|Publication number||US4295749 A|
|Application number||US 06/066,621|
|Publication date||Oct 20, 1981|
|Filing date||Aug 15, 1979|
|Priority date||Aug 15, 1979|
|Publication number||06066621, 066621, US 4295749 A, US 4295749A, US-A-4295749, US4295749 A, US4295749A|
|Inventors||Jack L. McBride|
|Original Assignee||Mcbride Jack L|
|Export Citation||BiBTeX, EndNote, RefMan|
|Patent Citations (2), Referenced by (8), Classifications (6)|
|External Links: USPTO, USPTO Assignment, Espacenet|
For the lifting and handling of loads where ropes and cables are involved there is frequent need for providing a loop in the cable. This applies not only to the lifting and handling of cargo such as would be the case for crates, machinery and various objects, but also for tie-down operations where loads need to be tied to what is often a movable platform. There is further need for the splicing of rope and cable where guys and stays are involved. Despite the advent of woven or braided synthetic ropes and ties, a very great percentage of rope and cable consists of twisted strands.
Traditionally a loop has been made in such twisted strands by use of a splice. Splices are particularly effective whether the strand might be a hemp rope or wire cable, because of its dependability, and also because the spliced portion of the strand is relatively small, being actually less bulky than about twice the diameter of the strand itself.
More recently and for various reasons, including economy and the size and bulky character of heavy cables, fittings have been improvised for fastening one section of rope to another in order to form a loop. Some fittings which have heretofore been available have employed a housing or jacket for reception of the strand of cable which is then secured in place by fixing it with molten lead. On other occasions, where equipment is available, a clamp of compressible metal has been made use of which is compressed around the strands in order to anchor them to each other. Although such compressed clamps can be relied upon to an appreciable degree, application of them requires relatively heavy and expensive equipment which is often not available to many users and prospective users of rope and cable in the manner made reference to.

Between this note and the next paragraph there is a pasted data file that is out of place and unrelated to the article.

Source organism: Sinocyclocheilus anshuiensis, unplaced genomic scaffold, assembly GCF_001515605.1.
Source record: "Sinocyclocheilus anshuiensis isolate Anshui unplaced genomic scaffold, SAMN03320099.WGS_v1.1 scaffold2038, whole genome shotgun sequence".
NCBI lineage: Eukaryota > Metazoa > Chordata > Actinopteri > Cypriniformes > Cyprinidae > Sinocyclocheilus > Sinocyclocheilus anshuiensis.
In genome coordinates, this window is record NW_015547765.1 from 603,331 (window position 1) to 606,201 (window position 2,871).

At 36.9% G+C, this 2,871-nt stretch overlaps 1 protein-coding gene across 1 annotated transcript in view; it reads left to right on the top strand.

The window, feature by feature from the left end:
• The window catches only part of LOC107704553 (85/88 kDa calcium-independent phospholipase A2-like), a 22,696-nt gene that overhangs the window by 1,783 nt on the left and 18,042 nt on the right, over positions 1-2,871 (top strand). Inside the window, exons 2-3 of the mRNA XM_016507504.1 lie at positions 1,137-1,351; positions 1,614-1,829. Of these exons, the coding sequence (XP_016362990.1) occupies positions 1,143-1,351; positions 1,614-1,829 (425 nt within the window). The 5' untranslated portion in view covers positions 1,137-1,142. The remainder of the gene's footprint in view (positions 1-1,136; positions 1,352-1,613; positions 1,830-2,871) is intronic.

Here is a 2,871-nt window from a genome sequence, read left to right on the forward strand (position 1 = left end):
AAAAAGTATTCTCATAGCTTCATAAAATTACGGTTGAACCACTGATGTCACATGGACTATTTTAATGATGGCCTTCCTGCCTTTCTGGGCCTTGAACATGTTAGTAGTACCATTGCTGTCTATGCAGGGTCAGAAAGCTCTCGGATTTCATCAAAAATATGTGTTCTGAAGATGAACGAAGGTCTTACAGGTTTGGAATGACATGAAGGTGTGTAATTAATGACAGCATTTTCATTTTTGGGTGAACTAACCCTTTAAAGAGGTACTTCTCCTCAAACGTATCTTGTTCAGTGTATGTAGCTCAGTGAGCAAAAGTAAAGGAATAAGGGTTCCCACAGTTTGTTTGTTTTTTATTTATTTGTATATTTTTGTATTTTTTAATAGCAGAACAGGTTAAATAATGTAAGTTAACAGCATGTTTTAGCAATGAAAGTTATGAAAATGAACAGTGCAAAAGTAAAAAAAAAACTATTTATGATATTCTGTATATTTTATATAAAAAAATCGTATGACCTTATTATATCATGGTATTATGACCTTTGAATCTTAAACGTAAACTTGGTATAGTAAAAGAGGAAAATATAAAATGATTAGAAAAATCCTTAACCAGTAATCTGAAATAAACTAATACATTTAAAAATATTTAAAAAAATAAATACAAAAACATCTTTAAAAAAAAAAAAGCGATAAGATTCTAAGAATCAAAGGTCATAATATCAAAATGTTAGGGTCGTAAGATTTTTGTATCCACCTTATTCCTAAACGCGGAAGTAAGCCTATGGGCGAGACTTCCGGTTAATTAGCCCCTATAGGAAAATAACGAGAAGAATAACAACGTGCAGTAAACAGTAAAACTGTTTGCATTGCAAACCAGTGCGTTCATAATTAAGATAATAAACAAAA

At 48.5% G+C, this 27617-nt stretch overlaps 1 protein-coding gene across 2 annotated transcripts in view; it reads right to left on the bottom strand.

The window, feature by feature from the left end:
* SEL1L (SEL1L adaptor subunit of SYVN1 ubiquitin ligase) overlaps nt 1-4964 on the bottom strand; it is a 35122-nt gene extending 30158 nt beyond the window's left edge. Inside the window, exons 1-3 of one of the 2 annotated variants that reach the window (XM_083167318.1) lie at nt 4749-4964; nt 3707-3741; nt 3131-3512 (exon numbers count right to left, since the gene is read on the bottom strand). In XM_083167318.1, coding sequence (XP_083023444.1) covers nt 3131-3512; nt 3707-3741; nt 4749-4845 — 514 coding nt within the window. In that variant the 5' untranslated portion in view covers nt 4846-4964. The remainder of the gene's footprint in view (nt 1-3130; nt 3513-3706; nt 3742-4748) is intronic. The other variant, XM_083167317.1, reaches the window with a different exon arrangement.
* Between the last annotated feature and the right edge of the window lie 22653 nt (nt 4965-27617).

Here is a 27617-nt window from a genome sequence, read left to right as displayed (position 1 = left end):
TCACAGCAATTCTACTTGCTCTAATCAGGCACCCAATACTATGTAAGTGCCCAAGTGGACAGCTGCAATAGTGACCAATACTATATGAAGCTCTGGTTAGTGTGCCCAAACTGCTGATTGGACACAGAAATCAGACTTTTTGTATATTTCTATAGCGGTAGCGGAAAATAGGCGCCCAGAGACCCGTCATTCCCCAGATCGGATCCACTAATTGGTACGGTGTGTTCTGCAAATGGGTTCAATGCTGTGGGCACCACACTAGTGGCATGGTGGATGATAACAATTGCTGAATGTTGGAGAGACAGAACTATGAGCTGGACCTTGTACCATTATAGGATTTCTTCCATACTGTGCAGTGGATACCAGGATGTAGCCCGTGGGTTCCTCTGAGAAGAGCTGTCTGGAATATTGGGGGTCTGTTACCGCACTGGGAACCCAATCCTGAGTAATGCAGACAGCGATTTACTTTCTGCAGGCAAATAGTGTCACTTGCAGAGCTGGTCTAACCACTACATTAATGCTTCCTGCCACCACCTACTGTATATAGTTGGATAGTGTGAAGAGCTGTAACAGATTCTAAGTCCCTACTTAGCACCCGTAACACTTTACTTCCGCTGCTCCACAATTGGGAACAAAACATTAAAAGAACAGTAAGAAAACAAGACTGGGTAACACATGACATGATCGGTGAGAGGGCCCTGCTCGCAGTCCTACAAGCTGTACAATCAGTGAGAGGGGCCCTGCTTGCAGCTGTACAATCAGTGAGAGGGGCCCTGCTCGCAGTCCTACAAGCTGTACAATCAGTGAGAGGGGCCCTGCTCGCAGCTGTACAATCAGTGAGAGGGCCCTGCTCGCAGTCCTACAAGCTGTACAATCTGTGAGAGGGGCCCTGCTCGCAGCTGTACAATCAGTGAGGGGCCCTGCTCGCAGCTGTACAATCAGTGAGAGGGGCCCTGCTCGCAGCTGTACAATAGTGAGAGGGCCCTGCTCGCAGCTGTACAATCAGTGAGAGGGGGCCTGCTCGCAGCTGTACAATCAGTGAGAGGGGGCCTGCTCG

It is therefore among the objects of the invention to provide a new and improved fitting for the splicing together of rope and cable of virtually any size or degree of stiffness, which is of such character that the splice can be readily made by hand and without the use of special tools.
Another object of the invention is to provide a new and improved fitting for the splicing of rope and cable which can be made by hand and which results in a relatively compact connection well-suited to most operations where a loop at the end of a strand may be needed.
Still another object of the invention is to provide a new and improved fitting for the splicing of rope and cable which can be quickly and readily made up in the field without special equipment and by means of which the cable at the loop end can be drawn up to a desired degree of snugness before the splice is ultimately made fast.
Still further among the objects of the invention is to provide a new and improved fitting for the splicing of rope or cable which is of such character that when need be the splice can be disconnected and remade.
Still further among the objects of the invention is to provide a new and improved fitting for the splicing of rope and cable which is very simple in its mode of operation, such that it can be made up by persons of relatively modest skill while at the same time being of such character that once made, the splice is as dependable as the cable itself.
With these and other objects in view, the invention consists of the construction, arrangement, and combination of the various parts of the device, whereby the objects contemplated are attained, as hereinafter set forth, pointed out in the appended claims and illustrated in the accompanying drawings.